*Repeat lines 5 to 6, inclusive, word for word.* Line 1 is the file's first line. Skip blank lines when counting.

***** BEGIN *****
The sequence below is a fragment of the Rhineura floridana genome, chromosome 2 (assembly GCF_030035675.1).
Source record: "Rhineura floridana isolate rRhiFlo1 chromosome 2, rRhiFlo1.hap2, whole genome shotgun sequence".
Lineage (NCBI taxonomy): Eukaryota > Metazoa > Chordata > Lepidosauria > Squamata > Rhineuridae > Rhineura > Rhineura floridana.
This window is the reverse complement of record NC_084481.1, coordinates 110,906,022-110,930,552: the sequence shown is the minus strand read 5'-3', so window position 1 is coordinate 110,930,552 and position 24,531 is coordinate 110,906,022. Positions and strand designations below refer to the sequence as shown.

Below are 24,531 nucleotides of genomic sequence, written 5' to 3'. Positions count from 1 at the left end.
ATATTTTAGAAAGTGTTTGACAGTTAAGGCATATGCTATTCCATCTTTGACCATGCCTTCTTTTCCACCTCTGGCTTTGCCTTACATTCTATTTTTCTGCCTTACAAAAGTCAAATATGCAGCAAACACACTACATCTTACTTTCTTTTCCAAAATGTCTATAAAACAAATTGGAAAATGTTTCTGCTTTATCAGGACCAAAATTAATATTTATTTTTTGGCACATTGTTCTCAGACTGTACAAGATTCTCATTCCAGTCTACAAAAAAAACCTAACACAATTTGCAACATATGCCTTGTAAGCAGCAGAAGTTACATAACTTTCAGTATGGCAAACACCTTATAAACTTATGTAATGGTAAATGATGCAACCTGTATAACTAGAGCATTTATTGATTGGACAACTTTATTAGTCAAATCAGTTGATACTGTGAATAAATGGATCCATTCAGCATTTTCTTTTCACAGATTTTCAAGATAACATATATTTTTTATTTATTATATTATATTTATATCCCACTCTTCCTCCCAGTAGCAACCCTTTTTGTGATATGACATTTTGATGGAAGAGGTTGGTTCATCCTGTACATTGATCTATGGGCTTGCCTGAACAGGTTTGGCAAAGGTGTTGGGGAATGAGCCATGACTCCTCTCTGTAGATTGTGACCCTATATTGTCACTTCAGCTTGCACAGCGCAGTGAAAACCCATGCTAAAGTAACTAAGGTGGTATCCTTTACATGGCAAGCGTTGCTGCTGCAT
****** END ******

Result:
Below are 24,531 nucleotides of genomic sequence, written 5' to 3'. Positions count from 1 at the left end.
ATATTTTAGAAAGTGTTTGACAGTTAAGGCATATGCTATTCCATCTTTGACCATGCCTTCTTTTCCACCTCTGGCTTTGCCTTACATTCTATTTTTCTGCCTTACAAAAGTCAAATATGCAGCAAACACACTACATCTTACTTTCTTTTCCAAAATGTCTATAAAACAAATTGGAAAATGTTTCTGCTTTATCAGGACCAAAATTAATATTTATTTTTTGGCACATTGTTCTCAGACTGTACAAGATTCTCATTCCAGTCTACAAAAAAAACCTAACACAATTTGCAACATATGCCTTGTAAGCAGCAGAAGTTACATAACTTTCAGTATGGCAAACACCTTATAAACTTATGTAATGGTAAATGATGCAACCTGTATAACTAGAGCATTTATTGATTGGACAACTTTATTAGTCAAATCAGTTGATACTGTGAATAAATGGATCCATTCAGCATTTTCTTTTCACAGATTTTCAAGATAACATATATTTTTTATTTATTATATTATATTTATATCCCACTCTTCCTCCCAGTAGCAACCCTTTTTGTGATATGACATTTTGATGGAAGAGGTTGGTTCATCCTGTACATTGATCTATGGGCTTGCCTGAACAGGTTTGGCAAAGGTGTTGGGGAATGAGCCATGACTCCTCTCTGTAGATTGTGACCCTATATTGTCACTTCAGCTTGCACAGCGCAGTGAAAACCCATGCTAAAGTAACTAAGGTGGTATCCTTTACATGGCAAGCGTTGCTGCTGCAT